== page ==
In 2000, I had to leave the country after 3 attempts on my life. I was able to continue working for the union from the UK, and that experience also helped us build our network of international solidarity. In January of 2001, the union won a very good deal with Pastrana: no privatization, controls on user fees, and a commission to investigate corruption. The corruption issue is important because one of the reasons they want to privatize is in order to hide the corruption that is going on at the high levels of these enterprises. Between 1995-2001, our estimates are that about $500 million USD was embezzled from EMCALI.


The deal held until Alvaro Uribe Velez, who doesn’t honour agreements, took over. On December 2001 the intention to privatize became known, so we occupied the municipal towers again, this time for 36 days, and managed to prevent privatization, for now.


What is the Polo Democratico doing?


We have presented a law against all privatizations. This law is not going to get passed in Congress, but we will use the law to launch a movement. As we did with our proposal in Cali, we will take this law to the people, and Colombians will defend it. There is movement already-already in many cities where privatizations have happened citizens are simply refusing to pay. We want to coordinate the struggles using this proposal as a tool. It worked in Cali, it can work all over the country. Poor people spend 40% of their income on utilities, in some jurisdictions.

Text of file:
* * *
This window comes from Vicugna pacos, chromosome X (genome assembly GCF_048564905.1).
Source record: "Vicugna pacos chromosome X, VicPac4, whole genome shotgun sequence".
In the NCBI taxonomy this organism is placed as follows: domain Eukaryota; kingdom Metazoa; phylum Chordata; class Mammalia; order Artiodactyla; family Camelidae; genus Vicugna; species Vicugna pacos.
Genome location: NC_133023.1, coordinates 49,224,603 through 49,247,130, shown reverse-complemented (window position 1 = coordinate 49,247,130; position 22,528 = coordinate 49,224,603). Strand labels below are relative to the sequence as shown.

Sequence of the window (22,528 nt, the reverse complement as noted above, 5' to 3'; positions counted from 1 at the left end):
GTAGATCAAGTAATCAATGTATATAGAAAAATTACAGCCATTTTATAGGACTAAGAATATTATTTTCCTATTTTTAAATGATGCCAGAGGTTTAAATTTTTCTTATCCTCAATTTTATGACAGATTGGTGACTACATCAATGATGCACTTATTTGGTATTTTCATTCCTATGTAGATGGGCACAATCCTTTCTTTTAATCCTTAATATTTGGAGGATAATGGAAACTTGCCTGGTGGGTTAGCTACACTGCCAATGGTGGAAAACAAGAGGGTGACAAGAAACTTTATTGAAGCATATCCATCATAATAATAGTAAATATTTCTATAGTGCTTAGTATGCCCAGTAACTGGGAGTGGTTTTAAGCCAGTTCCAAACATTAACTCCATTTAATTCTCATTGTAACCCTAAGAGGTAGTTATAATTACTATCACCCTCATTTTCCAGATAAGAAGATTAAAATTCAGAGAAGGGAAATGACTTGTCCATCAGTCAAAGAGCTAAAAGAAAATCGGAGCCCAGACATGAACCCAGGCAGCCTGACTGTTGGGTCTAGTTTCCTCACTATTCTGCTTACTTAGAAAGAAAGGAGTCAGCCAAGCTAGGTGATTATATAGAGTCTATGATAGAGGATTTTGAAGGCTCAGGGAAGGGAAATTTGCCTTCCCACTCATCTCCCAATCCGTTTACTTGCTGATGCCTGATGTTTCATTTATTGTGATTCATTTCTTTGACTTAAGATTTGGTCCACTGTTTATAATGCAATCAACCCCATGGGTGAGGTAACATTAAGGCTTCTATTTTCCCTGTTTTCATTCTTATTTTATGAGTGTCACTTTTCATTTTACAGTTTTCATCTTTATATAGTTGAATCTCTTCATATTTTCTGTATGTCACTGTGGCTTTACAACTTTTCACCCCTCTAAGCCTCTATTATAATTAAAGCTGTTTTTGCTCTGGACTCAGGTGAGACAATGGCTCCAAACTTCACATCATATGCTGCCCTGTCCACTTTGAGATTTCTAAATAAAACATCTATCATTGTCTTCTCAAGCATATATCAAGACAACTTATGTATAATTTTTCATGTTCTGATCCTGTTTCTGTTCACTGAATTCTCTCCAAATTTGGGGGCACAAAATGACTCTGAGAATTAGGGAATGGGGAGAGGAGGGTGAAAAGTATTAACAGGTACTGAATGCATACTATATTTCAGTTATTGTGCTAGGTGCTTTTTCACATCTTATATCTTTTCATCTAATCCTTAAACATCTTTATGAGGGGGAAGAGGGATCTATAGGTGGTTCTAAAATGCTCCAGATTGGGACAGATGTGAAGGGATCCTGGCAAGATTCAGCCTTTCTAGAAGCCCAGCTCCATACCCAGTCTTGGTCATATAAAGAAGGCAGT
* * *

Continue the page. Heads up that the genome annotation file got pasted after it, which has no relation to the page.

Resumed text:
Does EMCALI have a relationship to USO, the oil-workers who are out on strike?


Yes, we support USO. The government says that USO’s strike is illegal. The agenda is the same. Uribe has said he wants to privatize EMCALI before May. At the same time, the government has given out 20 new oil concessions. That’s not coincidental.


Uribe has made Colombia a member of the US ‘coalition of the willing’ in the war on Iraq. Is there a relationship between Uribe’s foreign and domestic policy?


Uribe has bet everything on his relationship with the United States. If the US asked him to cut his own head off, he would.


The social sectors of the country have repudiated a war on Iraq, and joining it will be politically costly for Uribe. People are asking-in Colombia, we have a civil war, a conflict that this president has been unable to solve. What business does he have going to war in another country? And this leads to the broader questions of ‘what kind of president is this?’ ‘Whose interests is he serving, anyway?’